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Erik Wemple
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Posted at 08:36 AM ET, 02/06/2012

Media news derivatives: Feb. 6

In case you missed it---Any upside to CNN going all out to get early vote counts out of Nevada counties?

Elsewhere:

*People are jumping on CNN’s John King for calling Mitt Romney “Governor Mormon.” The verdict from watching the video below? Unintentional!

*David Carr of the New York Times riffs on the two cultures of BuzzFeed — one a world of “frilly” content and the other a focus on news and reporting.

So now [BuzzFeed founder Jonah] Peretti has high and low, news and fun, all ready for sharing. “People are now used to having everything mixed together in a Facebook newsfeed,” Mr. Peretti said. “A story about the Arab Spring will be next to a picture of your sister’s new baby. Why not have a publishing site that embraces those colliding worlds?”

*A little industry speculation here — Peter Kafka in All Things D talks about the possibility that GigaOm could buy PaidContent.org, the site that knows absolutely everything there is to know about paywalls, click-through rates and cash.

*A tweet from @PoliticoKevin: “Scott Brown visits my hometown, Patch covers it entirely via press release: http://bit.ly/zr7nIq

*Dahlia Lithwick of Slate explains why the Supreme Court is having some troubles with Stephen Colbert:

When President Obama criticized Citizens United two years ago in his State of the Union address, at least three justices came back at him with pitchforks and shovels. In the end, most court watchers scored it a draw. But when a comedian with a huge national platform started ridiculing the court last summer, the stakes changed completely. This is no pointy-headed deconstruction unspooling on the legal blogs. Colbert has spent the past few months making every part of Justice Anthony Kennedy’s majority opinion in Citizens United look utterly ridiculous. And the court, which has no access to cameras (by its own choosing), no press arm, and no discernible comedic powers, has had to stand by and take it on the chin.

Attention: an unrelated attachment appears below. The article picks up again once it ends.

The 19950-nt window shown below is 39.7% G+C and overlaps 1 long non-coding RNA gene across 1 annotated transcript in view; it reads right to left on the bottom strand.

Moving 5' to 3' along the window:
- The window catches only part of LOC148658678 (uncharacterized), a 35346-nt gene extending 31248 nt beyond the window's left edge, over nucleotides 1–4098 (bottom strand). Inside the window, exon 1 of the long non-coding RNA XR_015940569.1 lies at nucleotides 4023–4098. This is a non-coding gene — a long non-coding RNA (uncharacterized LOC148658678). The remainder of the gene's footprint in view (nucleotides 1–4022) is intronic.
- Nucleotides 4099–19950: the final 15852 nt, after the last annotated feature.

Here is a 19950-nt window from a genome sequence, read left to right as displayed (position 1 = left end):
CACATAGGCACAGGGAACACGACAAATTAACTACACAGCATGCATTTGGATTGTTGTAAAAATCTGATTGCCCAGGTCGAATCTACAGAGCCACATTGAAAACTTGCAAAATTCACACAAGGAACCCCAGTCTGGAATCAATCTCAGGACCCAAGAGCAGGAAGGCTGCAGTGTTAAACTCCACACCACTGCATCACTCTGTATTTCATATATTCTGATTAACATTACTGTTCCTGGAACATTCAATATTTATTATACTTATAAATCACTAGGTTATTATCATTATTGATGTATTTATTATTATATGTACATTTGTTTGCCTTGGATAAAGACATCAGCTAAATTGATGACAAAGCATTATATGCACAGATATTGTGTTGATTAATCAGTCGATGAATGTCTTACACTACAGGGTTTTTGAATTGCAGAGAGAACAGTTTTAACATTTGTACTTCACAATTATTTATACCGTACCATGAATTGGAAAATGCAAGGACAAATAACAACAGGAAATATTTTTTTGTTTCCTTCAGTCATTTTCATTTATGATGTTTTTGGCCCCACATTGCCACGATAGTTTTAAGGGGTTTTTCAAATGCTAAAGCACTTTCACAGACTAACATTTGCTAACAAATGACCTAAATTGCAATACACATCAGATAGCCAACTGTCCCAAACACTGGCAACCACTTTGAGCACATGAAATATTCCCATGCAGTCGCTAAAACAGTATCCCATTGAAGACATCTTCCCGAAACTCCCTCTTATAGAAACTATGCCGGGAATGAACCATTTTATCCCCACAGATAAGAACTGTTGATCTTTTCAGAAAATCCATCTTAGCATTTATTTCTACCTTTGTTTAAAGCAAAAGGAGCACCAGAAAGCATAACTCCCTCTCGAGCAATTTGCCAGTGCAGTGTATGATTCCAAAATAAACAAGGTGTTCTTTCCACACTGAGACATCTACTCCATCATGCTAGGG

*Fareed Zakaria, addressing Mitt Romney’s remark about the “very poor”: “I feel as though the media here has sort of said, ‘Yes, yes, but if we take this entirely out of context, it really sounds like he’s being very mean to the poor.” Boy, what complete garbage there. There really was no context for the Romney comment about the “very poor.” In an interview with CNN’s Soledad O’Brien, he just came right out with a statement that he was in the race for Americans. Then he said he wasn’t concerned about the very poor; they have a safety net, and if that net is porous, well, then, Romney will mend it.

Not a lot of ways to triangulate that Romney moment. He said what he meant and vice versa. David Remnick noted that if Romney had spent “five minutes on the campaign trail discussing poverty, it would be a lot. I think it’s emblematic of his attitude.”

By  |  08:36 AM ET, 02/06/2012

Tags:  stephen colbert, john king, fareed zakaria, david remnick

 
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